Robbie Feinberg

Robbie grew up in New Hampshire, but has since written stories for radio stations from Washington, D.C., to a fishing village in Alaska. Robbie graduated from the University of Maryland and got his start in public radio at the Transom Story Workshop in Woods Hole,

Massachusetts. Before arriving at Maine Public Radio, he worked in the Midwest, where he covered everything from beer to migrant labor for public radio station WMUK in Kalamazoo, Michigan.

Updated at 4:06 p.m. ET

Sixth-grader Charlie Pierce says the hardest part of going back to school wasn't the masks or the temperature checks. It was not being able to hug the friends she hadn't seen in months.

"My friends kind of really wanted to hug me," Charlie says.

"We had talked about keeping our distance," her mom, Ami Pierce, adds, "because we are huggers by nature."

Gary Theriault hops off his motorcycle and walks into the Tastee-Freez, a roadside ice cream and takeout stand just a short hop from the Canadian border, in Madawaska, Maine.

As he waits for his milkshake, Theriault peers across the St. John River towards Edmundston, New Brunswick. He says the two communities have long been linked by their heritage and connected economies.

Inside her small shop in downtown Bangor, Maine, Angela Okafor chats with a local mom as she braids the mom's hair. A few feet from the styling chair, Okafor's young daughter glides on a scooter through shelves of international foods and spices. Racks of African clothing — sewn by Okafor — line the wall. It's a busy place, she says, and one that the city's small immigrant population seeks out for food and connection.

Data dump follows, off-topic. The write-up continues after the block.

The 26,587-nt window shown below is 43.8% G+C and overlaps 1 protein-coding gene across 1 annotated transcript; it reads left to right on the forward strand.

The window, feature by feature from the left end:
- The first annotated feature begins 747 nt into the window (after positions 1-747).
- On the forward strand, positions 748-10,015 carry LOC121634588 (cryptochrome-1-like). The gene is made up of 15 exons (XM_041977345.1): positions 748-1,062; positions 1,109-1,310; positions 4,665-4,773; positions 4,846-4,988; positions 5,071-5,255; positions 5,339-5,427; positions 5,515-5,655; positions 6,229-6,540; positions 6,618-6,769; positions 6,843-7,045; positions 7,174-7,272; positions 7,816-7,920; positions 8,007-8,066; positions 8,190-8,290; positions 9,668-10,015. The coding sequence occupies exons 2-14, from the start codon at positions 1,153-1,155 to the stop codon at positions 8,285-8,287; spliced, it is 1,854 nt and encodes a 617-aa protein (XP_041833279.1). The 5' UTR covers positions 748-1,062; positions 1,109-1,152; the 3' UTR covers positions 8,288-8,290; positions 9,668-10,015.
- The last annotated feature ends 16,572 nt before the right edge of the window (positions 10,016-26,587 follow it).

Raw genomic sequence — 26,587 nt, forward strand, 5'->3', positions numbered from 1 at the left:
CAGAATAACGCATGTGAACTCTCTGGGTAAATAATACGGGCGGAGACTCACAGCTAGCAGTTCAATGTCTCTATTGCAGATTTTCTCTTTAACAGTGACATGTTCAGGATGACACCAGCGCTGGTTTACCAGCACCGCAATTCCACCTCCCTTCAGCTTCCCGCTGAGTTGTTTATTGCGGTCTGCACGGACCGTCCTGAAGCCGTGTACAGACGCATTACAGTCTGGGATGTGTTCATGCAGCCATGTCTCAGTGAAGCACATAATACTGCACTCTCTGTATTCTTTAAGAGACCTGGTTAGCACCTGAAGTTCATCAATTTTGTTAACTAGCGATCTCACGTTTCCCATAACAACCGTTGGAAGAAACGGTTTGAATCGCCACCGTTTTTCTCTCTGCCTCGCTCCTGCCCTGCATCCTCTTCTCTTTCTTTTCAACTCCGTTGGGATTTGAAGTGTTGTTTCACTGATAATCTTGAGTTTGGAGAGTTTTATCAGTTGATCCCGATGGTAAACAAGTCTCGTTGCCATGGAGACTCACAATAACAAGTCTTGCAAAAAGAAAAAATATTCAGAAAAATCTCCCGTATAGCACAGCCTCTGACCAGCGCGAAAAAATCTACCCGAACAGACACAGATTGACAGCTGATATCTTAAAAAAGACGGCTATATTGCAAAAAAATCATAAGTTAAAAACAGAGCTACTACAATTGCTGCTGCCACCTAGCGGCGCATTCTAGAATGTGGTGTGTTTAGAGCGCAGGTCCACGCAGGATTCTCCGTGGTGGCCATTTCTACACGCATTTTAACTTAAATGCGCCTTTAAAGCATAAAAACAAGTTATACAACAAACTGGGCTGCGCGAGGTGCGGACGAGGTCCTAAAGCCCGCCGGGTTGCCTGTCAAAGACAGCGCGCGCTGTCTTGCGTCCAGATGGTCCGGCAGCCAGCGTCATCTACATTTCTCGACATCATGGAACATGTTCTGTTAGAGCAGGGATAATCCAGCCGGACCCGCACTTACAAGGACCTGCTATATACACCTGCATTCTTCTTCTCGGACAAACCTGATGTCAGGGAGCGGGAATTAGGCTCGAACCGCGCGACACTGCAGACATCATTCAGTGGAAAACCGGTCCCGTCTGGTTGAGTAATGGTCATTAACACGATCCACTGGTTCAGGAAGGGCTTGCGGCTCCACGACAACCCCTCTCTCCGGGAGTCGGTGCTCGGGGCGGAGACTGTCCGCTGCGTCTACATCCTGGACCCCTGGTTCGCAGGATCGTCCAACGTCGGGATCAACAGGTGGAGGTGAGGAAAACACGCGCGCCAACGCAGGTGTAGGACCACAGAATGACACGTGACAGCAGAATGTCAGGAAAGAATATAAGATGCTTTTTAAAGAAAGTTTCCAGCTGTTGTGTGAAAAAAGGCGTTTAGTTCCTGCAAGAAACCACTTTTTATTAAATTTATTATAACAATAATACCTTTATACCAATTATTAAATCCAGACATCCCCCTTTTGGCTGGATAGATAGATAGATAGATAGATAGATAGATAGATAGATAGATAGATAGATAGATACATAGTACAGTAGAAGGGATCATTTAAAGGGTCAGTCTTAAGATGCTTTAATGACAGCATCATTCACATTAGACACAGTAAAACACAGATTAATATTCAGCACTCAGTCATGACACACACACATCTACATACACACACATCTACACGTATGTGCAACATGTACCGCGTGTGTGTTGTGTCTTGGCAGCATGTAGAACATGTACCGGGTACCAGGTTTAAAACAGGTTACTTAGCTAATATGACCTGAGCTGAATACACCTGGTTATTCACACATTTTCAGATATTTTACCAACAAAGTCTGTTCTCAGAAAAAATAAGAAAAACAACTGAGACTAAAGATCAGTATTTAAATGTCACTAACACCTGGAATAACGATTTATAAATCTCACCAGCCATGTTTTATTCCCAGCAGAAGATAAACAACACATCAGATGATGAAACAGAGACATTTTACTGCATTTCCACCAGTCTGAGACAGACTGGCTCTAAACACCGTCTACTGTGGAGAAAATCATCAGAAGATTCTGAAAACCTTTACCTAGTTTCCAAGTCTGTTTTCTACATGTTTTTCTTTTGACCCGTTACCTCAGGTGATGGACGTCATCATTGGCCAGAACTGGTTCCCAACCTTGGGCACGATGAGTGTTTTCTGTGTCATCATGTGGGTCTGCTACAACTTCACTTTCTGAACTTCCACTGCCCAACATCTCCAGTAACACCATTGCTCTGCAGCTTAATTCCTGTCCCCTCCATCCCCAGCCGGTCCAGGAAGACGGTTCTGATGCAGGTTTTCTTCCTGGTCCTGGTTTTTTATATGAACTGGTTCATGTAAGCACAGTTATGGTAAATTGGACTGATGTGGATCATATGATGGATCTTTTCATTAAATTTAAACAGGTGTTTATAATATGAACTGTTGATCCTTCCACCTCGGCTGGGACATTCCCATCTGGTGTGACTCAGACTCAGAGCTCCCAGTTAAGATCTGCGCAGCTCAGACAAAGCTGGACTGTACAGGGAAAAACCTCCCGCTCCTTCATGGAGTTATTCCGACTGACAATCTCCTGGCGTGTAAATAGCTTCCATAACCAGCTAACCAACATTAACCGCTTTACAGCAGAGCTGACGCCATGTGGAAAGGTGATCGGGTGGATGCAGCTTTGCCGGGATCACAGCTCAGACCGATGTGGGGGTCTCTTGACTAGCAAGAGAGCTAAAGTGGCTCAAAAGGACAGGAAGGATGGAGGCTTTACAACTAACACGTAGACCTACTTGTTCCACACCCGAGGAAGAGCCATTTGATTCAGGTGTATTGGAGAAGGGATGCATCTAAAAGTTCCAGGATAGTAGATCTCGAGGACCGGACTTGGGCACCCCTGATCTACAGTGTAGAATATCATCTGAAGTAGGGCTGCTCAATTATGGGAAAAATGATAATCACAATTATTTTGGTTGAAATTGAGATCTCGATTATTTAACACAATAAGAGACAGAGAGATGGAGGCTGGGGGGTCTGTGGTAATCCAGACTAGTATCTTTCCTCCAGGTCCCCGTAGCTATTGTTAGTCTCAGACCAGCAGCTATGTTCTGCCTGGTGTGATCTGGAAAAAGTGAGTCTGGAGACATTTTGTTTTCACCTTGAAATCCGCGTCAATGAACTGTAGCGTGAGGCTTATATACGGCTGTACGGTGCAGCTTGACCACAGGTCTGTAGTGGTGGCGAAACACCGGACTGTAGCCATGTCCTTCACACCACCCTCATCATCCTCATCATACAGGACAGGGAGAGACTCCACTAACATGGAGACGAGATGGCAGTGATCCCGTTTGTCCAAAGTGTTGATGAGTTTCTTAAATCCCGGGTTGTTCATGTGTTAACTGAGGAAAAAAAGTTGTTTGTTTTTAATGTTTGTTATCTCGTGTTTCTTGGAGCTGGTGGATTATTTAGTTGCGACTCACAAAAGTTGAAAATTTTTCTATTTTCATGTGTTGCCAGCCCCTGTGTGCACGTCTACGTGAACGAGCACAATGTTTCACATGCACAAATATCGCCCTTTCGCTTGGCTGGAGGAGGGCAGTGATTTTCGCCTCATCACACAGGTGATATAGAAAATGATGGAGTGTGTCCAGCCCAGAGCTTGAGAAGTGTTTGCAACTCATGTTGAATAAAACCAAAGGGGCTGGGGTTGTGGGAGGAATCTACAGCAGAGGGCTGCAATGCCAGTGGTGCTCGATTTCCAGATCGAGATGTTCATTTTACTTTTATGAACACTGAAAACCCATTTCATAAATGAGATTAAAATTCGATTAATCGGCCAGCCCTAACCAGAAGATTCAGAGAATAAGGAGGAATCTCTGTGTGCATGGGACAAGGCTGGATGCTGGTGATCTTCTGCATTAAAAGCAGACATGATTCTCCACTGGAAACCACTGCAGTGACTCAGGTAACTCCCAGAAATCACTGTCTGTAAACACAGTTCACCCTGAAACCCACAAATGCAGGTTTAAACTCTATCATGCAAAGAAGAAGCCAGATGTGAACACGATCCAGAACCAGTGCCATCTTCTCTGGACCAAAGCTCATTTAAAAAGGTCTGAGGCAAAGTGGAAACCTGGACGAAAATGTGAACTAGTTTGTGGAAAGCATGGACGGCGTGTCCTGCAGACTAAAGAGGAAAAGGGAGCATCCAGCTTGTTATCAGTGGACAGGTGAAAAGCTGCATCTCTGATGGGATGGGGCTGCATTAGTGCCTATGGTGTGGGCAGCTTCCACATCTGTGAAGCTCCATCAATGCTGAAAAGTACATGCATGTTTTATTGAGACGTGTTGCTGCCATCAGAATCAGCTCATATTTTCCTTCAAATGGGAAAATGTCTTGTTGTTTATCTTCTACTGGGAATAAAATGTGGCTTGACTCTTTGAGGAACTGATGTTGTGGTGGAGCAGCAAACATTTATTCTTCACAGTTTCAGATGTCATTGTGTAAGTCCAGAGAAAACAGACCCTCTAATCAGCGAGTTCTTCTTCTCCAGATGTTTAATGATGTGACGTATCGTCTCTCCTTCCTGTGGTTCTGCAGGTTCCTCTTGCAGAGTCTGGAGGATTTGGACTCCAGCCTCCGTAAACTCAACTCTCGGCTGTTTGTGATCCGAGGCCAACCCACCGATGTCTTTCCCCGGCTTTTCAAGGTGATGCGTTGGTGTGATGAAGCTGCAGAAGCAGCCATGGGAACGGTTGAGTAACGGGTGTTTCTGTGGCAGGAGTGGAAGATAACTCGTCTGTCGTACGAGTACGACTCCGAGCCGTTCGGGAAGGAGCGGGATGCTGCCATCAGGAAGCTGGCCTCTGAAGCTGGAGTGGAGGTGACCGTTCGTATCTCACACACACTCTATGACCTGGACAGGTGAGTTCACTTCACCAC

Filipe and Mireille took their four young children and fled violent militias and civil unrest in the Democratic Republic of Congo nearly five months ago.

They flew to Ecuador, then traveled on foot across Central America to reach the U.S.-Mexico border, where they waited for weeks in a long line of asylum-seekers before being allowed to cross and make the last leg of their journey.

Finally, they reached their destination: a makeshift emergency shelter in Portland, Maine — a converted minor-league sports arena now filled with cots. Filipe describes it as "paradise."

Allan Monga had never given much thought to poetry before last summer, when he arrived in Maine as an asylum-seeker from Zambia.

At the time, he was almost completely alone, living at a teen shelter in Portland and nervous about speaking with anyone in his new country.

"It was really hard for me," says Monga, 19. "I didn't really know anyone. It was hard to trust anyone."

It was the year 2000 and Maine's governor at the time, Angus King, was excited about the Internet. The World Wide Web was still relatively young but King wanted every student in the state to have access to it.

"Go into history class and the teacher says, 'Open your computer. We're going to go to rome.com and we're going to watch an archaeologist explore the Catacombs this morning in real time.' What a learning tool that is!"